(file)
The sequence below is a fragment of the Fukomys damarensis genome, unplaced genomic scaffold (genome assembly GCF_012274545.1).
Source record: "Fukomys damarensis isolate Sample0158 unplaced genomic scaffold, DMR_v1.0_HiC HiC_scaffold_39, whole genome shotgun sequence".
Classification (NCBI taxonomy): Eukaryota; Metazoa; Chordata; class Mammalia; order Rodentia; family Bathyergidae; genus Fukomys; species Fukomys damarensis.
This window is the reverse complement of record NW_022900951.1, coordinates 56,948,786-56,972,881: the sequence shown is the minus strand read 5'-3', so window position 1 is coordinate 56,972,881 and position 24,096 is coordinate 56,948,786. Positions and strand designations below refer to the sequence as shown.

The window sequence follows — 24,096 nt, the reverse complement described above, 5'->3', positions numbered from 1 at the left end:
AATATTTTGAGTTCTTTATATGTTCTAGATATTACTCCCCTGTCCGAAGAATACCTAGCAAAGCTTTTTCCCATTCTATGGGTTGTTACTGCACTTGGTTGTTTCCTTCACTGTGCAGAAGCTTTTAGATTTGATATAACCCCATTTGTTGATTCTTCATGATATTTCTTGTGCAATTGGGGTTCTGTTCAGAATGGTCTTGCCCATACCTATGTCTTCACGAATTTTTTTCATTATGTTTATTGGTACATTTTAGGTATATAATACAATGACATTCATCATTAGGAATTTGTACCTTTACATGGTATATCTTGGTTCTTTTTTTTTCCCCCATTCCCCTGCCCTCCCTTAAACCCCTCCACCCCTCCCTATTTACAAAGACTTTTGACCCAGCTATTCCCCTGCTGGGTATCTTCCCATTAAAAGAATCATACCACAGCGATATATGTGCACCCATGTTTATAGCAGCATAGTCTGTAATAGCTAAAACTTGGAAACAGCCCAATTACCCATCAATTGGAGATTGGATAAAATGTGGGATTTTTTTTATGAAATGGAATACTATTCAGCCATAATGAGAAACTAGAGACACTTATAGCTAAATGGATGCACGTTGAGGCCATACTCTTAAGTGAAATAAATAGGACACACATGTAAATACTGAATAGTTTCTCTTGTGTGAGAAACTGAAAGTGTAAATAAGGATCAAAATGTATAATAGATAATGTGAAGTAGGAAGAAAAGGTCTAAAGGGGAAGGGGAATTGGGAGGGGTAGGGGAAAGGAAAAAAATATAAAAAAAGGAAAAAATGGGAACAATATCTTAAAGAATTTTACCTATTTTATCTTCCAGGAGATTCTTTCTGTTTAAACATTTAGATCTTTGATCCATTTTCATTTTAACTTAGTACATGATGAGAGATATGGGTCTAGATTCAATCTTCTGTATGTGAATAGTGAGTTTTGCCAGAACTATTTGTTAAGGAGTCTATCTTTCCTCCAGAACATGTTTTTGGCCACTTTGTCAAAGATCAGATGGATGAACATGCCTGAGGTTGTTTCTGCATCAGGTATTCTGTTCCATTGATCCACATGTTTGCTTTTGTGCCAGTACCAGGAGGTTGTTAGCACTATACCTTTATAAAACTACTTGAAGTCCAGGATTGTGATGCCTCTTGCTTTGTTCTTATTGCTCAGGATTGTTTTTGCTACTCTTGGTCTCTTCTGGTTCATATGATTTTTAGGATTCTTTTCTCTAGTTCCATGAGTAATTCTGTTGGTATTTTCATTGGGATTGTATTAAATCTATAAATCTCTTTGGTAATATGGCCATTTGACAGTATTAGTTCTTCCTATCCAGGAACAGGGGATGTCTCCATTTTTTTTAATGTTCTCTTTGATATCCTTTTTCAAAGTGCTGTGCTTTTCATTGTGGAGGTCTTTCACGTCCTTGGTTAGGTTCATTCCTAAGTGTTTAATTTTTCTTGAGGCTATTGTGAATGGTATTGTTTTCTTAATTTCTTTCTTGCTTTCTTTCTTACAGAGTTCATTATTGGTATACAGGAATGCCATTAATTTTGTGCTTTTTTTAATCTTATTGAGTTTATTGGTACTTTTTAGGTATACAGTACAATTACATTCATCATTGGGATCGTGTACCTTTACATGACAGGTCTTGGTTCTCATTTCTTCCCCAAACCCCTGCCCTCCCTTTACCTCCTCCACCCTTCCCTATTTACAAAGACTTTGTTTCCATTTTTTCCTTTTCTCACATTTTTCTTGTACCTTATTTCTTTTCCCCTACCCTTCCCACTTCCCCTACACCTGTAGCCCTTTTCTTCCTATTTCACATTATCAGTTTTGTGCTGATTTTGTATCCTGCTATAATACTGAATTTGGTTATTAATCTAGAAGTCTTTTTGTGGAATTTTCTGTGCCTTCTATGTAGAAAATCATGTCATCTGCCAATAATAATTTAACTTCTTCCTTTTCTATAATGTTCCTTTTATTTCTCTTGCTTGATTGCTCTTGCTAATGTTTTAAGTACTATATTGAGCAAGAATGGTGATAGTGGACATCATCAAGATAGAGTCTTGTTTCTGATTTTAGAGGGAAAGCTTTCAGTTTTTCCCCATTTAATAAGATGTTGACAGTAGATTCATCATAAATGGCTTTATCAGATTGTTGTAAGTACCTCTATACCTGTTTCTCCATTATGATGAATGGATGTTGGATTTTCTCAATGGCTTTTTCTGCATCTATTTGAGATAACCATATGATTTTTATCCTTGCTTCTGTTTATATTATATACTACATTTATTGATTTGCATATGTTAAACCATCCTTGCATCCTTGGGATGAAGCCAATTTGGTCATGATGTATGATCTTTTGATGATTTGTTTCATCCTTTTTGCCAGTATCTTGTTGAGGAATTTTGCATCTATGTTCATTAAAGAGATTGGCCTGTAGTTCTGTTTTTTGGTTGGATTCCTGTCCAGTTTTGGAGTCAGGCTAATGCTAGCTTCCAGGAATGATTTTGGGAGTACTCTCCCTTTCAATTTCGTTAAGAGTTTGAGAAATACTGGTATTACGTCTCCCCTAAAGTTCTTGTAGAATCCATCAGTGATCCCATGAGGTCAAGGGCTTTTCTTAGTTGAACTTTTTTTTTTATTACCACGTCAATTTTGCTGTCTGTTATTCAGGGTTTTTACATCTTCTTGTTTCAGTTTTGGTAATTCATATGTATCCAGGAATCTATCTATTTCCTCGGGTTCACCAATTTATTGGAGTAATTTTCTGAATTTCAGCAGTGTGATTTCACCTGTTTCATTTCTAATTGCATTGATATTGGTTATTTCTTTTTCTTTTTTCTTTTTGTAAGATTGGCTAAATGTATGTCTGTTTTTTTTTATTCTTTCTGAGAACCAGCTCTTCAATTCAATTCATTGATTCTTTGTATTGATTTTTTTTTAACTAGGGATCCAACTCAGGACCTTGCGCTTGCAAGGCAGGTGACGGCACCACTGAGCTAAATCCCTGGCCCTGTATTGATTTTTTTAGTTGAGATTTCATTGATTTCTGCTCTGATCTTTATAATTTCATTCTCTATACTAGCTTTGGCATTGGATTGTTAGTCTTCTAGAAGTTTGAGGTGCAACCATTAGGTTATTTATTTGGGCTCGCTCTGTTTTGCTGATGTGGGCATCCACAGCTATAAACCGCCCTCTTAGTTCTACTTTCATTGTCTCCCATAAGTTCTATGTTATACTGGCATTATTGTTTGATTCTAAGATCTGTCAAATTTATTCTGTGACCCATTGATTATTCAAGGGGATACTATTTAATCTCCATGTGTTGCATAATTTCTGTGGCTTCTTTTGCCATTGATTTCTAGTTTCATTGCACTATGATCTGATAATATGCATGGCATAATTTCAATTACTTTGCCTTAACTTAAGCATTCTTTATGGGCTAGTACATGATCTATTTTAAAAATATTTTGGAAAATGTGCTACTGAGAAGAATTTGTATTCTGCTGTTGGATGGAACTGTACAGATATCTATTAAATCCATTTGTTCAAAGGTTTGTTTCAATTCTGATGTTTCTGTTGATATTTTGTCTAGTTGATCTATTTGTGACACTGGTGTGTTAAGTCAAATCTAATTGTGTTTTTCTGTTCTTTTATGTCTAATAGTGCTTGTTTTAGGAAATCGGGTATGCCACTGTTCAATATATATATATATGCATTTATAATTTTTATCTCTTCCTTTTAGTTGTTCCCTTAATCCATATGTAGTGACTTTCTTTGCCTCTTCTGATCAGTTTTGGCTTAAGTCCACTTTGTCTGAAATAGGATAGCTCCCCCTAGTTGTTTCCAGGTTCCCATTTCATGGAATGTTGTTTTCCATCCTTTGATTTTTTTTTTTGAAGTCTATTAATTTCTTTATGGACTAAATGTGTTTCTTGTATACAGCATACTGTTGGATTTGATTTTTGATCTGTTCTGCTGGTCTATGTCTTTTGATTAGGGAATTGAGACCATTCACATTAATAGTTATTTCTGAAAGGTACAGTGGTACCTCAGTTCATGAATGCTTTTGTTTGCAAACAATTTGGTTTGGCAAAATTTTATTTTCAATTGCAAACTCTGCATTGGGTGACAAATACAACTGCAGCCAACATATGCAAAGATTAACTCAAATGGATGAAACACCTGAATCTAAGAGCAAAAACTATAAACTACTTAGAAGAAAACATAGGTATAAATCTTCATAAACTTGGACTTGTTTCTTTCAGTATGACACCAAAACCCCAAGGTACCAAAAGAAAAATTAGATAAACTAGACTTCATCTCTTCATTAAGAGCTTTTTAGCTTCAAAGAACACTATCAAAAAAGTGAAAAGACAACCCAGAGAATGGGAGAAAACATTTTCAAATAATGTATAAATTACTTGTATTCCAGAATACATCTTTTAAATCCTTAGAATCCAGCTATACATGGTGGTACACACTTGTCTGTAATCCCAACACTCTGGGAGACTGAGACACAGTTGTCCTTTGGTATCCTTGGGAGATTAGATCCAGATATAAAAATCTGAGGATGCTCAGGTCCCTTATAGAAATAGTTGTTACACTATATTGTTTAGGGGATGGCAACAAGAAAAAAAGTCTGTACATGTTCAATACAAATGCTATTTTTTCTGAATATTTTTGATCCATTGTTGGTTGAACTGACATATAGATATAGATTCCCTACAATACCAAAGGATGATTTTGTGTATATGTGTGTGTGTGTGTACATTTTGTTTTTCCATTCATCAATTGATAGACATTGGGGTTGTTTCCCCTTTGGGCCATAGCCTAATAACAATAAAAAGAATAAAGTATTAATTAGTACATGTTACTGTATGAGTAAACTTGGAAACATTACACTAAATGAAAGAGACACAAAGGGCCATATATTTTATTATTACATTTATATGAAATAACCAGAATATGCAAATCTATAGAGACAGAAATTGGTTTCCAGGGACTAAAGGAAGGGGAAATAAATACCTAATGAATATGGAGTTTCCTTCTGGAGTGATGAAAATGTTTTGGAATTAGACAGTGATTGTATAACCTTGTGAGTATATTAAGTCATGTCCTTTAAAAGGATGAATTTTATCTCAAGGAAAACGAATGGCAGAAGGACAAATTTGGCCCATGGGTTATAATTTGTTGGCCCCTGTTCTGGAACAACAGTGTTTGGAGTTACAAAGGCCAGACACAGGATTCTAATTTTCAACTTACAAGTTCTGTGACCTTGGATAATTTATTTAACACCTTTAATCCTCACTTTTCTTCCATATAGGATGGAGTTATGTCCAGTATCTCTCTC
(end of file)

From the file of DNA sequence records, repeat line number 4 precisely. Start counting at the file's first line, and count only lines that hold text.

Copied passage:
This window is the reverse complement of record NW_022900951.1, coordinates 56,948,786-56,972,881: the sequence shown is the minus strand read 5'-3', so window position 1 is coordinate 56,972,881 and position 24,096 is coordinate 56,948,786. Positions and strand designations below refer to the sequence as shown.